Sunday, September 18, 2011

Nitty Gritty Start To The Day

The season of sniffles is upon us and few things offer morning comfort like a bowl of creamy, steamy grits. Grits* are historically known as a food of the South, but they’ve been around much longer in one form or another. Grits are a traditional breakfast food made of ground dried corn kernels. In consistency, they are rather like the “Cream of Wheat” which is more popular in Northern states.

Rockahominie (hominy) dates back at least 5,000 years, and was one of the first foods that Native Americans shared with European colonists. This sturdy staple of dried corn kept many settlers alive during those first cold winters. Hominy is the dried kernel of corn that has been threshed to remove the hull and germ and soaked in a weak lye solution to make the kernels swell. To make grits, the dried hominy is ground to one of three grinds, fine, medium or coarse and is simmered with water until a thick porridge is formed. “Quick grits” (a very fine grind that has been pre-steamed) are available in supermarkets, but to quote the famous line from the movie My Cousin Vinny, No self-respectin’ Southerner uses instant grits.”

It should also be noted that the Italians, got their corn meal for polenta by way of these same Native Americans, so contrary to Dom’s theory that all foods originated in Italy, grits has at least a 4,500-year head start on polenta.

Grits were also a vital part of the Southern diet during the Great Depression since they were inexpensive and required only water and lard or butter to make. During the same time period, the equally Southern expression, "nitty-gritty," originated as a derogatory term and was used as secret slang by segregationists. Southern politicians and campaigners adopted the phrase to refer to "back to basics" campaigns based around fundamentalist values and beliefs.

A proper bowl of grits has butter, salt and black pepper for seasoning. They are more savory than sweet. People have their individual tastes in grits. Some prefer a thinner consistency like polenta, while others like their grits thick and creamy.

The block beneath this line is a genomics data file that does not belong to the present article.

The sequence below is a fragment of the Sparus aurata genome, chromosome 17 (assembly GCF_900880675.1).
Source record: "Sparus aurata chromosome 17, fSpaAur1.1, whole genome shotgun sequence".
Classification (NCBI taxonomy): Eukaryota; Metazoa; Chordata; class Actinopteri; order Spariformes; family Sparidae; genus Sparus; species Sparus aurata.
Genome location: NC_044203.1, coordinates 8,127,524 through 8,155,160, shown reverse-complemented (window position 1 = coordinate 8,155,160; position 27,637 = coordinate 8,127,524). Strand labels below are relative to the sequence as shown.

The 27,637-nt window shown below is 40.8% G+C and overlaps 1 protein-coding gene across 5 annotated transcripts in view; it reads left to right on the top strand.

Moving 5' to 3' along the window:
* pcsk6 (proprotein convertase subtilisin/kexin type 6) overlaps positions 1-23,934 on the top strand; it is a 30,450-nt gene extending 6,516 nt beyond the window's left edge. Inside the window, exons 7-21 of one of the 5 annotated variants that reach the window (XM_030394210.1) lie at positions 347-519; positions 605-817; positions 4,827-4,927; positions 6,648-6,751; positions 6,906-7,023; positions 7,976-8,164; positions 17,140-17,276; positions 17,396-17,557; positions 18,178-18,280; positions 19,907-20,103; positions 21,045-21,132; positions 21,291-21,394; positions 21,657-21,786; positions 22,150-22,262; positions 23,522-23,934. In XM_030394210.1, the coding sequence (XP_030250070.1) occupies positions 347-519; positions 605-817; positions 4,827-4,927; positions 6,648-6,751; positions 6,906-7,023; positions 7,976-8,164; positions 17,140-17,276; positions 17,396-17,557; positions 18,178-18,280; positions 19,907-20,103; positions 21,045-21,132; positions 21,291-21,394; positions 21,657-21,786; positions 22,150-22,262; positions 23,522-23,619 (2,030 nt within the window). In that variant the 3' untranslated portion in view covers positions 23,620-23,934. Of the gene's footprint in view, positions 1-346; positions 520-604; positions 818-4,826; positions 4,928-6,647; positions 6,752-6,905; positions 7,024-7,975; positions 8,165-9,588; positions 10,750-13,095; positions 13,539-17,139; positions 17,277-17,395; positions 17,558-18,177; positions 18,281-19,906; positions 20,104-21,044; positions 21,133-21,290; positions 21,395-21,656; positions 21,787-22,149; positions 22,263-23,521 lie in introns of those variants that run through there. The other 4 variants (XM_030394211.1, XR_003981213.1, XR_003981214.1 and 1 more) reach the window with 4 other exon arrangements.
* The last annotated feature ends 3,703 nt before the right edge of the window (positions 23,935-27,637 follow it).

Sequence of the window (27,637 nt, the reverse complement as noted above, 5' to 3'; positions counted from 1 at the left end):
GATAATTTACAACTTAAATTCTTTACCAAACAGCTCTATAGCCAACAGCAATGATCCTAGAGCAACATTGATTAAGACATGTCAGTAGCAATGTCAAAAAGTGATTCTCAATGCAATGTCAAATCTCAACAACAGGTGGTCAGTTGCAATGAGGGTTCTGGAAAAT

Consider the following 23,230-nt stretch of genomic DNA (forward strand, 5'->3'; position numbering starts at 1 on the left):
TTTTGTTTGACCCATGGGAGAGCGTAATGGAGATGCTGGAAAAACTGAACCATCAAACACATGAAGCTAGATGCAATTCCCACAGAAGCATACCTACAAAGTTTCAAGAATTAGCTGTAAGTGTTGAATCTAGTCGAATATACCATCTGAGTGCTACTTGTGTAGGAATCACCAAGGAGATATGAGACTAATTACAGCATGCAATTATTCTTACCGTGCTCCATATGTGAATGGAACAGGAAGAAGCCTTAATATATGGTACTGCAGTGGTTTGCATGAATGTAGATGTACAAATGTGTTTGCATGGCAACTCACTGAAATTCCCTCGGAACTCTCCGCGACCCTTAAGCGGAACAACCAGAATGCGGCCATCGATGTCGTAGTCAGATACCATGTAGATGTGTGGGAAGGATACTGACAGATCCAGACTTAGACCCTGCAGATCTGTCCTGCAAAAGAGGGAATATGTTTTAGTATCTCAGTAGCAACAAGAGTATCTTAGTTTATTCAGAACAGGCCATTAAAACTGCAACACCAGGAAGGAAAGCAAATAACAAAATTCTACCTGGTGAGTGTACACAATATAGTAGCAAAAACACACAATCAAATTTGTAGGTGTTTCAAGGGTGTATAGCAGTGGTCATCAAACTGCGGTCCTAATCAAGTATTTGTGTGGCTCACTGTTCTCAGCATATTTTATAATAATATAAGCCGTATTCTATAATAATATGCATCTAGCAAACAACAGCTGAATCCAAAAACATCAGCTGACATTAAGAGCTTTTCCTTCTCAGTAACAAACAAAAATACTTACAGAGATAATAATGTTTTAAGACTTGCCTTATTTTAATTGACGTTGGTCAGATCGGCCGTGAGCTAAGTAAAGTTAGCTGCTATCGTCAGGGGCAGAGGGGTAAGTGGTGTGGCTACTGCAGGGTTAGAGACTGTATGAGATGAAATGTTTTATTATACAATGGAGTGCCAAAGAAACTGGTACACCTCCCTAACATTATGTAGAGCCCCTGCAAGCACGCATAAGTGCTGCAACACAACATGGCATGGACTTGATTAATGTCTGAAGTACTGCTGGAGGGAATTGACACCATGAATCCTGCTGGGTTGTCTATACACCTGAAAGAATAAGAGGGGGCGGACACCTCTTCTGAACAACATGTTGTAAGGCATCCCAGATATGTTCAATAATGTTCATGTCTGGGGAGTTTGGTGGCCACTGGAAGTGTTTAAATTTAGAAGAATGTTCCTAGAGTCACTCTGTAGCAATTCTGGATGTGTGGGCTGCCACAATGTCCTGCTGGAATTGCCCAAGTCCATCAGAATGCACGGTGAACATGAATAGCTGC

• 3 cups water
  • 1 teaspoon salt
  • 1 cup regular grits (we prefer stone-ground, white)
  • 2 tablespoons butter

Bring water to a boil in a saucepan and add grits to water reducing heat to medium. The grits will be very watery at this point, but they will thicken nicely in a few minutes as the water is absorbed.

Grits should be allowed to simmer slowly so they don’t get lumpy. If they appear to be boiling excessively, turn the heat to medium-low. Stir consistently to ensure they cook evenly and do not stick to the sides of pan. Continue cooking and stirring until the grits thicken to just a littler thinner than your desired consistency as they will continue to thicken as they cool. Stir in the butter until completely incorporated. The grits should have a creamy, silky texture. Serve with freshly ground black pepper. For cheese grits, add ¼ - ½ cup of your favorite grated cheese.

To make grit cakes (great for leftovers), layer grits in a moistened baking dish, cover with plastic wrap and refrigerate. When the grits are chilled and firm, cut them into desired pieces, (moistened cookie/ biscuit cutters work wonderfully.) Fry in a lightly greased pan until both sides have a crispy brown crust.

*GRITS is also the acronym for "Girls Raised In The South."


Yum

2 comments:

raquel erecipe said...

never tasted this before but it seems great for breakfast =)

Jane Bonacci - The Heritage Cook said...

Wonderful post! Love the history of grits. My favorite is when they are made with sausage, cheese and jalapenos. Yum!

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